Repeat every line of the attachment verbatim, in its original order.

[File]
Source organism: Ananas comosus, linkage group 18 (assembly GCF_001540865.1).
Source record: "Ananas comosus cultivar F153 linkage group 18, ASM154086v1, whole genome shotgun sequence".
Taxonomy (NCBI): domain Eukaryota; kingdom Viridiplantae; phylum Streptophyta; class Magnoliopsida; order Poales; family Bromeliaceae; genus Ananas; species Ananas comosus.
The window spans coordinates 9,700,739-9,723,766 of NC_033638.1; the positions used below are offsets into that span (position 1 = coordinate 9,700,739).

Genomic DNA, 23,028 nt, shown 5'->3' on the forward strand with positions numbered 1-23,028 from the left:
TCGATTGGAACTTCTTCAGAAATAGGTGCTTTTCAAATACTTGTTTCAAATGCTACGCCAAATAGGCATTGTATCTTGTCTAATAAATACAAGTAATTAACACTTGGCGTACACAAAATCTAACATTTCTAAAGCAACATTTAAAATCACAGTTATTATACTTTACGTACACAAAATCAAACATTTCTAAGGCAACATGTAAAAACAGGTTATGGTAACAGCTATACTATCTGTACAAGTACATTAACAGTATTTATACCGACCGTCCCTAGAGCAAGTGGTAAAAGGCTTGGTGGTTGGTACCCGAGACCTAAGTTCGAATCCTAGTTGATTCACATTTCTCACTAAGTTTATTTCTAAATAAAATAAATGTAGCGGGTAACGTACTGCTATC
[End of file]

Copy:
Source organism: Ananas comosus, linkage group 18 (assembly GCF_001540865.1).
Source record: "Ananas comosus cultivar F153 linkage group 18, ASM154086v1, whole genome shotgun sequence".
Taxonomy (NCBI): domain Eukaryota; kingdom Viridiplantae; phylum Streptophyta; class Magnoliopsida; order Poales; family Bromeliaceae; genus Ananas; species Ananas comosus.
The window spans coordinates 9,700,739-9,723,766 of NC_033638.1; the positions used below are offsets into that span (position 1 = coordinate 9,700,739).

Genomic DNA, 23,028 nt, shown 5'->3' on the forward strand with positions numbered 1-23,028 from the left:
TCGATTGGAACTTCTTCAGAAATAGGTGCTTTTCAAATACTTGTTTCAAATGCTACGCCAAATAGGCATTGTATCTTGTCTAATAAATACAAGTAATTAACACTTGGCGTACACAAAATCTAACATTTCTAAAGCAACATTTAAAATCACAGTTATTATACTTTACGTACACAAAATCAAACATTTCTAAGGCAACATGTAAAAACAGGTTATGGTAACAGCTATACTATCTGTACAAGTACATTAACAGTATTTATACCGACCGTCCCTAGAGCAAGTGGTAAAAGGCTTGGTGGTTGGTACCCGAGACCTAAGTTCGAATCCTAGTTGATTCACATTTCTCACTAAGTTTATTTCTAAATAAAATAAATGTAGCGGGTAACGTACTGCTATC